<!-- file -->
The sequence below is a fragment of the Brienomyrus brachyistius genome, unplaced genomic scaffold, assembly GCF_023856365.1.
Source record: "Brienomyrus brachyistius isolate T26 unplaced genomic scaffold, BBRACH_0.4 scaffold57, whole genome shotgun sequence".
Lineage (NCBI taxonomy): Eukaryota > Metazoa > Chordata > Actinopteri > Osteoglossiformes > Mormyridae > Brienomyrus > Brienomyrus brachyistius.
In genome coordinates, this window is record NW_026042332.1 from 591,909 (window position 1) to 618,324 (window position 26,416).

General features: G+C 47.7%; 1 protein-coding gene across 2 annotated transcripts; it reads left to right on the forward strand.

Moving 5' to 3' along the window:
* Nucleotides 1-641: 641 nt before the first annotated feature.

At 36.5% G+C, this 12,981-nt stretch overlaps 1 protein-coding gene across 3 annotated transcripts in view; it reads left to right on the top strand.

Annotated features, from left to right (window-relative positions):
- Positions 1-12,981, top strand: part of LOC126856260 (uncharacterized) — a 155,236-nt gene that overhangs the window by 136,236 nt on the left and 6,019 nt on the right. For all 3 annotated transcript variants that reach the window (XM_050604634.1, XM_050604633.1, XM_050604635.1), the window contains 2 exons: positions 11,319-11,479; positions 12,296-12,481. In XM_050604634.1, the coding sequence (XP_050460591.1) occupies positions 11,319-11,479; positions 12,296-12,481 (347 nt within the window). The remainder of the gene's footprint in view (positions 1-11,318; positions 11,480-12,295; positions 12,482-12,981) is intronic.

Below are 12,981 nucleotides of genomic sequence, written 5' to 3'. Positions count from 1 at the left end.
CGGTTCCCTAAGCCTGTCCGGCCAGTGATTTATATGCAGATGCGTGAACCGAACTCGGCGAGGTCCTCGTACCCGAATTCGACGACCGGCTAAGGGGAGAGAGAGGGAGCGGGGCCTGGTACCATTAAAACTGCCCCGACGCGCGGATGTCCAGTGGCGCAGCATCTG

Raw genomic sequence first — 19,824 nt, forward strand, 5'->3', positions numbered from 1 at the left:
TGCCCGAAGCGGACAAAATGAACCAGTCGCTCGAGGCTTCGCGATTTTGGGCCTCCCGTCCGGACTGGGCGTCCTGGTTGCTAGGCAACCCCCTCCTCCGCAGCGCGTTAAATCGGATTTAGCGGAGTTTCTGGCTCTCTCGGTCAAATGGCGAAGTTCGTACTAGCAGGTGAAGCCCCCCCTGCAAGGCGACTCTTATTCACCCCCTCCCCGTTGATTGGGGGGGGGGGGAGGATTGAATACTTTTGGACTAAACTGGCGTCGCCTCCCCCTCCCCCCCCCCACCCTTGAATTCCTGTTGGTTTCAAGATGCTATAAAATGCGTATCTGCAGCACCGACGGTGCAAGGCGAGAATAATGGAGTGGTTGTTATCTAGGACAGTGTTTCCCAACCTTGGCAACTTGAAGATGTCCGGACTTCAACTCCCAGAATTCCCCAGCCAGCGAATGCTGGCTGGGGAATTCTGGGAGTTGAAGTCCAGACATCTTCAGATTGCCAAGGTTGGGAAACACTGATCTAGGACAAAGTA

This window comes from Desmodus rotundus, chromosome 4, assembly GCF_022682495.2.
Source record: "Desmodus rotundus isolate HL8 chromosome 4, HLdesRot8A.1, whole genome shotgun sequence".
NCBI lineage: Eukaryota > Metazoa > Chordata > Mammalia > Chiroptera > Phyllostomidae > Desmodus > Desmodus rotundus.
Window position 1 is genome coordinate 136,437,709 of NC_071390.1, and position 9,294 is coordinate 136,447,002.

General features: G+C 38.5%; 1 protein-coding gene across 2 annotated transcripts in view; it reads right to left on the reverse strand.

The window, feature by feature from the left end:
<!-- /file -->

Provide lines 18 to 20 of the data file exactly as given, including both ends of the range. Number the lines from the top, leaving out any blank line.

Window position 1 is genome coordinate 136,437,709 of NC_071390.1, and position 9,294 is coordinate 136,447,002.

General features: G+C 38.5%; 1 protein-coding gene across 2 annotated transcripts in view; it reads right to left on the reverse strand.

The window, feature by feature from the left end: